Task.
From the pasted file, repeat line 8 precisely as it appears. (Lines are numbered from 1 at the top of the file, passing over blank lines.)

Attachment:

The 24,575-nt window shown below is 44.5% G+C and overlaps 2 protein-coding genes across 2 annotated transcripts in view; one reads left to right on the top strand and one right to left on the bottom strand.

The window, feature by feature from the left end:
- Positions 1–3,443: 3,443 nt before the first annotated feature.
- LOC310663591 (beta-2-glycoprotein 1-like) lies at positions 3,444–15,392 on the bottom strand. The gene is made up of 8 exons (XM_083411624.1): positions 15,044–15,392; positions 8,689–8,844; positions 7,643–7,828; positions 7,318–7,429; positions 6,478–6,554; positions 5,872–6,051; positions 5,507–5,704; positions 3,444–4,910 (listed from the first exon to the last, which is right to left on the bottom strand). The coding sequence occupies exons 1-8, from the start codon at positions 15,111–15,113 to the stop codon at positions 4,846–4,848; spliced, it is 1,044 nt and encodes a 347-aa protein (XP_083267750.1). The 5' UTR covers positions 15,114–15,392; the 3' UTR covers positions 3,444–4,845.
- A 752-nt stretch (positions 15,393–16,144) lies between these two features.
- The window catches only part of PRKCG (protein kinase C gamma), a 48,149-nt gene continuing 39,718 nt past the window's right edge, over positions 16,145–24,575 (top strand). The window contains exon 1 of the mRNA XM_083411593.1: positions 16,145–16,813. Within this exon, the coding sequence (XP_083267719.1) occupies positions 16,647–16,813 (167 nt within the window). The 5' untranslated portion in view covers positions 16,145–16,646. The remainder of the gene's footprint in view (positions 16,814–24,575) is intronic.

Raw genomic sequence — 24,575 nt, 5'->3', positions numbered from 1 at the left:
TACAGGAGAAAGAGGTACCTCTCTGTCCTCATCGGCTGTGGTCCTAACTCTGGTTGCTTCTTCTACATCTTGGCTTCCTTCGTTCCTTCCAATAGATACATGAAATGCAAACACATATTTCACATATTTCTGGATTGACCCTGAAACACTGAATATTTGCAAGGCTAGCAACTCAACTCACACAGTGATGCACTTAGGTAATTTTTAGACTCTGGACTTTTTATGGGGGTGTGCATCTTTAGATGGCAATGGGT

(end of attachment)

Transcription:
TACAGGAGAAAGAGGTACCTCTCTGTCCTCATCGGCTGTGGTCCTAACTCTGGTTGCTTCTTCTACATCTTGGCTTCCTTCGTTCCTTCCAATAGATACATGAAATGCAAACACATATTTCACATATTTCTGGATTGACCCTGAAACACTGAATATTTGCAAGGCTAGCAACTCAACTCACACAGTGATGCACTTAGGTAATTTTTAGACTCTGGACTTTTTATGGGGGTGTGCATCTTTAGATGGCAATGGGT